What it is: To drive home the danger of climate change, this interactive provides a simulation of how Singapore will be affected by rising sea levels, using the iconic Merlion landmark to illustrate its impact.

What judges said: “Important and first-rate reporting and visuals that show what will happen to Singapore if climate change is not adequately addressed.”

READ MORE HERE


3. Best photojournalism on a website: “Over the moon”

 

What it is: Getting the perfect shot often requires the stars to align. But in the case of chief photojournalist Kevin Lim, it was the moon.

Confined to a fixed position on the rooftop of The Float @ Marina Bay, he had few angles to work with as his movements were restricted. But in this challenging situation, Mr Lim captured a stunning photo of a parachutist from the Singapore Armed Forces’ Red Lions team appearing to “land” on the moon.

What judges said: “Being in the right place and right time to catch a photo is one thing. But that’s often not enough to tell the story behind the image. The jets in an intricate dance, the energy of the diver off the helicopter, and the city celebration – these photos make the viewer feel like they were present. Of course, life often has its own ideas as the landing parachutist discovered.”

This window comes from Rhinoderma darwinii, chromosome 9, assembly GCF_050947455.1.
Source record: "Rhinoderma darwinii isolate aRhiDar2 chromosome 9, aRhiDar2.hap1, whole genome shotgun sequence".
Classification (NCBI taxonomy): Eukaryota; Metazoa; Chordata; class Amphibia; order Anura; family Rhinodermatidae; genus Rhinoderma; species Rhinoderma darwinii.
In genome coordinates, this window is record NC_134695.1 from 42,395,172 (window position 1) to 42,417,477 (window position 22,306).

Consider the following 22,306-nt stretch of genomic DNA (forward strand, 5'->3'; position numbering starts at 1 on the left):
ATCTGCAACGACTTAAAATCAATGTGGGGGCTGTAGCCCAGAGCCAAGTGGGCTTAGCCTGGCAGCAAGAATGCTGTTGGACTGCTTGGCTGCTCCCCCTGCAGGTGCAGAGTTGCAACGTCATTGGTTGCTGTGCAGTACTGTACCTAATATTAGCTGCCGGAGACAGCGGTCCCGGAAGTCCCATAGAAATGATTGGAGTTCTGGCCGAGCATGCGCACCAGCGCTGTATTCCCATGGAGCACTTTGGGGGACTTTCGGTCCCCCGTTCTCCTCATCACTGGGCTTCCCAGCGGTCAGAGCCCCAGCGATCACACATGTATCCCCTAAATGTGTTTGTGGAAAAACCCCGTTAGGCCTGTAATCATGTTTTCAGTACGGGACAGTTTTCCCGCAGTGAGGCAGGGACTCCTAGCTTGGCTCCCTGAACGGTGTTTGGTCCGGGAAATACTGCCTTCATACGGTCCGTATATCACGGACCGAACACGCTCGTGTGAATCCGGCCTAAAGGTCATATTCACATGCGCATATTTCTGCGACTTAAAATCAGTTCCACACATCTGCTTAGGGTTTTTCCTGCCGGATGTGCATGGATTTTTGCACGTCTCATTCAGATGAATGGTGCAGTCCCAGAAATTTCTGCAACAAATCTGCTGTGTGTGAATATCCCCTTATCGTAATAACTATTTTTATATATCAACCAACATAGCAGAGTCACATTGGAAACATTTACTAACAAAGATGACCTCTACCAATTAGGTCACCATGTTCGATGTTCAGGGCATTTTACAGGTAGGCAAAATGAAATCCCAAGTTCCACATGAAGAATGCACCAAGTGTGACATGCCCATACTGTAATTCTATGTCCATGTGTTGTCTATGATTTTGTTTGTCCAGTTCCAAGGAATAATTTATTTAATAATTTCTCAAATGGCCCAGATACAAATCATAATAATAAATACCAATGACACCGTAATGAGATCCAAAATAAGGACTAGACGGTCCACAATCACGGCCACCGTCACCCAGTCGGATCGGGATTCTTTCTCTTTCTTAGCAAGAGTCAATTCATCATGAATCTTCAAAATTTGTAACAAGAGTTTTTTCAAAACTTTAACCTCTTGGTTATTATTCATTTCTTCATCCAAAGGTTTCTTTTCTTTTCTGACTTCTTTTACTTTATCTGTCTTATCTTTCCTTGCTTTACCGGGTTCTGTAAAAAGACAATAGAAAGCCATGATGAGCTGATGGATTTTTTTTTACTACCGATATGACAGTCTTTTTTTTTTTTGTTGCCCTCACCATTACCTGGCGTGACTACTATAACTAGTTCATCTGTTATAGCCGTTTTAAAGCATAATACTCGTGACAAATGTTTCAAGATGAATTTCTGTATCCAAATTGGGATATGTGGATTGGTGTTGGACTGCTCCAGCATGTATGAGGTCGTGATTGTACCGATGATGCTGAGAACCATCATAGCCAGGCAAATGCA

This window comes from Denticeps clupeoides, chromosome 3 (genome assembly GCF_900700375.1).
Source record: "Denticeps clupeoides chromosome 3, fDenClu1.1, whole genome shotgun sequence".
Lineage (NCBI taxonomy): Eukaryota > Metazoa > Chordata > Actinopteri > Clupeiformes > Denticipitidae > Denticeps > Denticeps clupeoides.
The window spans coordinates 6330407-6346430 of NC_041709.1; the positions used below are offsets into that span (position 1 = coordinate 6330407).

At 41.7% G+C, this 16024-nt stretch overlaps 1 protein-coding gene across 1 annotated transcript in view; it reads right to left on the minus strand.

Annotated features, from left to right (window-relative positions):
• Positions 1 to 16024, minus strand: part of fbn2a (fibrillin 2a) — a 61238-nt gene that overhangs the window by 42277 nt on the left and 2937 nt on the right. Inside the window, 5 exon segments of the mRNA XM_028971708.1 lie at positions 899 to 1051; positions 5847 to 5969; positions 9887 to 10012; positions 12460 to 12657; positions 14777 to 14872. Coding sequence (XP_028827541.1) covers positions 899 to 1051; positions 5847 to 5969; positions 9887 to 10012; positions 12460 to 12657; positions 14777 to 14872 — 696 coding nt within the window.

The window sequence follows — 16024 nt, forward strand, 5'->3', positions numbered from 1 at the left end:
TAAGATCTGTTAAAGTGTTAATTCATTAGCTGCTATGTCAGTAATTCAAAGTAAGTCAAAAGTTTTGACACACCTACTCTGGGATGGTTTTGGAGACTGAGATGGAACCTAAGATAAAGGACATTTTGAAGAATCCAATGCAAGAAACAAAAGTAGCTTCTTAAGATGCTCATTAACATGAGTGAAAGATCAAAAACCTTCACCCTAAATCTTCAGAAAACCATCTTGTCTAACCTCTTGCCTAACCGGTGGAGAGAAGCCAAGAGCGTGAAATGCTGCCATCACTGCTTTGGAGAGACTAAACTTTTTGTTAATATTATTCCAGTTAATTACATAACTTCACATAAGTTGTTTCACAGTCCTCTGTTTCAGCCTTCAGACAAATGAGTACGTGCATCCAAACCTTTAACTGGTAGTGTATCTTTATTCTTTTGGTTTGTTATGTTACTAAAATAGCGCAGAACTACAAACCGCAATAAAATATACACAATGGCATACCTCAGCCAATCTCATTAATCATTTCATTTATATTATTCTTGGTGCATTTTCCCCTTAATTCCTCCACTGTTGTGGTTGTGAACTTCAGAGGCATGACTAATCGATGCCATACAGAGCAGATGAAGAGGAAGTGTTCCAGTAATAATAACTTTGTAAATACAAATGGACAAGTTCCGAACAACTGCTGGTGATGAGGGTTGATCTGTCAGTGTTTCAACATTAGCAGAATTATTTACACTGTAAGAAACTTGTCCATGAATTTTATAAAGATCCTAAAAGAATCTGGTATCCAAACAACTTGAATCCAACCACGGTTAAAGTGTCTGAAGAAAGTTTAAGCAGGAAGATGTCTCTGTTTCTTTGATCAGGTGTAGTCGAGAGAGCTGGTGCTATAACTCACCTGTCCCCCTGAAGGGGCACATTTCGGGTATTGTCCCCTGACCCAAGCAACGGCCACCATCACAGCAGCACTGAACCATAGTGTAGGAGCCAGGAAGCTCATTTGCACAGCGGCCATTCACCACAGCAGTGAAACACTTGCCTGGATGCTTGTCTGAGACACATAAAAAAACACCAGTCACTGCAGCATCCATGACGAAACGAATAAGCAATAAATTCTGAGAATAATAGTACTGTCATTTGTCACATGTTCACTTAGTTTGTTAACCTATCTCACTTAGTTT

READ MORE HERE


4. Best editorial/political cartoon

What it is: To complement the print and online news on the 20th anniversary of the Jemaah Islamiyah arrests in Singapore, ST decided to use editorial illustrations to highlight events leading to the capture of Singapore’s most wanted fugitives. This powerful tool is deployed to illustrate scenarios that do not have photos or videos to start with.

What judges said: “Great use of images to tell a story. The comic-like style and captions are engaging and effective in narrating this interesting story.”

READ MORE HERE


Runner-up

1. Best investigative/enterprise video: “CloseUp Series”

READ MORE HERE


2. Best sports video: “Loh Kean Yew: Badminton Bromance parts 1 and 2” 

READ MORE HERE

THE STRAITS TIMESAWARDS AND PRIZESJOURNALISM